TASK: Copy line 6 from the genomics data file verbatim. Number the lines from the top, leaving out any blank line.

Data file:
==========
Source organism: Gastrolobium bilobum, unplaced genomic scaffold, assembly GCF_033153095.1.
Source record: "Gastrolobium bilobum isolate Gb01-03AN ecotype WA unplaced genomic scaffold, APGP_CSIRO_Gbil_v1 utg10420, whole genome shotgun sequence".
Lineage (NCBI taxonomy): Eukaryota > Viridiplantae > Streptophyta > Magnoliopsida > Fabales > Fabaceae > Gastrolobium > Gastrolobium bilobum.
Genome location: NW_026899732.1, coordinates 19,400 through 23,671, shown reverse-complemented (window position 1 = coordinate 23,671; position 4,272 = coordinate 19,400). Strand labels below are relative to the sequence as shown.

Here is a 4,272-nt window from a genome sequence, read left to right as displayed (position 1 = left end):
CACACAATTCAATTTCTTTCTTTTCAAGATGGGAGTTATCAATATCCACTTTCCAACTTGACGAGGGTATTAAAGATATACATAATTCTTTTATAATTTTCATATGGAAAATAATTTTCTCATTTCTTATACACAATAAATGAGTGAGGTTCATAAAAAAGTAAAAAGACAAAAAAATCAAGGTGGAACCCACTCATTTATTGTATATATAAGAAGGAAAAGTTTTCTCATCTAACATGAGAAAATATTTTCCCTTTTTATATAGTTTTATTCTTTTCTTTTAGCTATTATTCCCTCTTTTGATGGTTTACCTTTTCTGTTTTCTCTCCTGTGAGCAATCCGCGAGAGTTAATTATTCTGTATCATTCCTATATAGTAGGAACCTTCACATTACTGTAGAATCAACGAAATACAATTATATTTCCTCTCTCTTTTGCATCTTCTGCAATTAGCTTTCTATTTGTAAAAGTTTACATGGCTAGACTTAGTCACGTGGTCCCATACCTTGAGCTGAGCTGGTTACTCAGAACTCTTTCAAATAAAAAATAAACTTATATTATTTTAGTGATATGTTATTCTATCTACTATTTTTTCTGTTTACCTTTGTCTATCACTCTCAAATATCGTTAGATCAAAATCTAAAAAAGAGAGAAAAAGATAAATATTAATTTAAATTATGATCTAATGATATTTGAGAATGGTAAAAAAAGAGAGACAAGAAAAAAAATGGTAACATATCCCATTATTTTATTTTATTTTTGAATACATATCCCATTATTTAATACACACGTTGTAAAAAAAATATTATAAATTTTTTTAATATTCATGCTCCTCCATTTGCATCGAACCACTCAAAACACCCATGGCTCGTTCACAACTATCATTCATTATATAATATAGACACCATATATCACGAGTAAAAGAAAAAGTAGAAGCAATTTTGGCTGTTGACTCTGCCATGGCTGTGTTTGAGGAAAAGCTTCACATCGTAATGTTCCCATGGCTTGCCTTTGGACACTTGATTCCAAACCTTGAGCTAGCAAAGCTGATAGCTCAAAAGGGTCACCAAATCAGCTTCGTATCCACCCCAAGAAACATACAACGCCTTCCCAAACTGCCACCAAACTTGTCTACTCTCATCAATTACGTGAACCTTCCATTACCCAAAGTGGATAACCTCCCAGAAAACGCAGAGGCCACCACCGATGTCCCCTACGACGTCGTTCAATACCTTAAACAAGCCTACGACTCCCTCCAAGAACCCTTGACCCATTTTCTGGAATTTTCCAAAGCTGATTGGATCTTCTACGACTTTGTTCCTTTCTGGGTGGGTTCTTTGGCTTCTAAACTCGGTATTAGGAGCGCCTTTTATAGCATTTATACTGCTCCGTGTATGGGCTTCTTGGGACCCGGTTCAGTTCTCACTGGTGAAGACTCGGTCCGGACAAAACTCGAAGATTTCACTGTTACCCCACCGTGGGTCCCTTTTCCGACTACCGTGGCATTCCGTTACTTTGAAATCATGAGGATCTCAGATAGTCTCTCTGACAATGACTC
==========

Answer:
CACACAATTCAATTTCTTTCTTTTCAAGATGGGAGTTATCAATATCCACTTTCCAACTTGACGAGGGTATTAAAGATATACATAATTCTTTTATAATTTTCATATGGAAAATAATTTTCTCATTTCTTATACACAATAAATGAGTGAGGTTCATAAAAAAGTAAAAAGACAAAAAAATCAAGGTGGAACCCACTCATTTATTGTATATATAAGAAGGAAAAGTTTTCTCATCTAACATGAGAAAATATTTTCCCTTTTTATATAGTTTTATTCTTTTCTTTTAGCTATTATTCCCTCTTTTGATGGTTTACCTTTTCTGTTTTCTCTCCTGTGAGCAATCCGCGAGAGTTAATTATTCTGTATCATTCCTATATAGTAGGAACCTTCACATTACTGTAGAATCAACGAAATACAATTATATTTCCTCTCTCTTTTGCATCTTCTGCAATTAGCTTTCTATTTGTAAAAGTTTACATGGCTAGACTTAGTCACGTGGTCCCATACCTTGAGCTGAGCTGGTTACTCAGAACTCTTTCAAATAAAAAATAAACTTATATTATTTTAGTGATATGTTATTCTATCTACTATTTTTTCTGTTTACCTTTGTCTATCACTCTCAAATATCGTTAGATCAAAATCTAAAAAAGAGAGAAAAAGATAAATATTAATTTAAATTATGATCTAATGATATTTGAGAATGGTAAAAAAAGAGAGACAAGAAAAAAAATGGTAACATATCCCATTATTTTATTTTATTTTTGAATACATATCCCATTATTTAATACACACGTTGTAAAAAAAATATTATAAATTTTTTTAATATTCATGCTCCTCCATTTGCATCGAACCACTCAAAACACCCATGGCTCGTTCACAACTATCATTCATTATATAATATAGACACCATATATCACGAGTAAAAGAAAAAGTAGAAGCAATTTTGGCTGTTGACTCTGCCATGGCTGTGTTTGAGGAAAAGCTTCACATCGTAATGTTCCCATGGCTTGCCTTTGGACACTTGATTCCAAACCTTGAGCTAGCAAAGCTGATAGCTCAAAAGGGTCACCAAATCAGCTTCGTATCCACCCCAAGAAACATACAACGCCTTCCCAAACTGCCACCAAACTTGTCTACTCTCATCAATTACGTGAACCTTCCATTACCCAAAGTGGATAACCTCCCAGAAAACGCAGAGGCCACCACCGATGTCCCCTACGACGTCGTTCAATACCTTAAACAAGCCTACGACTCCCTCCAAGAACCCTTGACCCATTTTCTGGAATTTTCCAAAGCTGATTGGATCTTCTACGACTTTGTTCCTTTCTGGGTGGGTTCTTTGGCTTCTAAACTCGGTATTAGGAGCGCCTTTTATAGCATTTATACTGCTCCGTGTATGGGCTTCTTGGGACCCGGTTCAGTTCTCACTGGTGAAGACTCGGTCCGGACAAAACTCGAAGATTTCACTGTTACCCCACCGTGGGTCCCTTTTCCGACTACCGTGGCATTCCGTTACTTTGAAATCATGAGGATCTCAGATAGTCTCTCTGACAATGACTC